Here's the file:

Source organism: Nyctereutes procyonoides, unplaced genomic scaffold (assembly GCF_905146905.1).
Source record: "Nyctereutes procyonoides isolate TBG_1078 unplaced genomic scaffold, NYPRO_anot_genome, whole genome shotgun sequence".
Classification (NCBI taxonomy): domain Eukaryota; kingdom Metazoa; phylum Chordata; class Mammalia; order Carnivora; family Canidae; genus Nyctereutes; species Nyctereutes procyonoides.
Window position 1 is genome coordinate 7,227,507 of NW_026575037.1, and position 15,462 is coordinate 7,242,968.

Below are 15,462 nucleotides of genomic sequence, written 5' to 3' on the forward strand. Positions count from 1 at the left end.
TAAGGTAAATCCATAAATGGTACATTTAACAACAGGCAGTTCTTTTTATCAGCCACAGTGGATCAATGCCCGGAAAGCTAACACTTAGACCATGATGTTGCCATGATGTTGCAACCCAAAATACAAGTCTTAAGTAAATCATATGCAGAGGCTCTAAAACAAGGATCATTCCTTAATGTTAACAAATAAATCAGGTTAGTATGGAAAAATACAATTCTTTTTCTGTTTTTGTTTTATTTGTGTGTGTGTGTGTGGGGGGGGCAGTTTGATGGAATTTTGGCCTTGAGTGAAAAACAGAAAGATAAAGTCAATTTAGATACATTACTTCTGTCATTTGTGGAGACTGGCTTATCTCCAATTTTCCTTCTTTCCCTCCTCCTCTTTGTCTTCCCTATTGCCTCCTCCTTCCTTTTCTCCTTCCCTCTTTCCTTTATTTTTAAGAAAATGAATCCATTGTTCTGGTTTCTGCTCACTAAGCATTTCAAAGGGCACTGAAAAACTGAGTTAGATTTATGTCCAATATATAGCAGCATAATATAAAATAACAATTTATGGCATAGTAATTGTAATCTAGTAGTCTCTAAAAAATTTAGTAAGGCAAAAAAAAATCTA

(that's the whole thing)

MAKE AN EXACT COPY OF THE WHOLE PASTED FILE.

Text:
Source organism: Nyctereutes procyonoides, unplaced genomic scaffold (assembly GCF_905146905.1).
Source record: "Nyctereutes procyonoides isolate TBG_1078 unplaced genomic scaffold, NYPRO_anot_genome, whole genome shotgun sequence".
Classification (NCBI taxonomy): domain Eukaryota; kingdom Metazoa; phylum Chordata; class Mammalia; order Carnivora; family Canidae; genus Nyctereutes; species Nyctereutes procyonoides.
Window position 1 is genome coordinate 7,227,507 of NW_026575037.1, and position 15,462 is coordinate 7,242,968.

Below are 15,462 nucleotides of genomic sequence, written 5' to 3' on the forward strand. Positions count from 1 at the left end.
TAAGGTAAATCCATAAATGGTACATTTAACAACAGGCAGTTCTTTTTATCAGCCACAGTGGATCAATGCCCGGAAAGCTAACACTTAGACCATGATGTTGCCATGATGTTGCAACCCAAAATACAAGTCTTAAGTAAATCATATGCAGAGGCTCTAAAACAAGGATCATTCCTTAATGTTAACAAATAAATCAGGTTAGTATGGAAAAATACAATTCTTTTTCTGTTTTTGTTTTATTTGTGTGTGTGTGTGTGGGGGGGGCAGTTTGATGGAATTTTGGCCTTGAGTGAAAAACAGAAAGATAAAGTCAATTTAGATACATTACTTCTGTCATTTGTGGAGACTGGCTTATCTCCAATTTTCCTTCTTTCCCTCCTCCTCTTTGTCTTCCCTATTGCCTCCTCCTTCCTTTTCTCCTTCCCTCTTTCCTTTATTTTTAAGAAAATGAATCCATTGTTCTGGTTTCTGCTCACTAAGCATTTCAAAGGGCACTGAAAAACTGAGTTAGATTTATGTCCAATATATAGCAGCATAATATAAAATAACAATTTATGGCATAGTAATTGTAATCTAGTAGTCTCTAAAAAATTTAGTAAGGCAAAAAAAAATCTA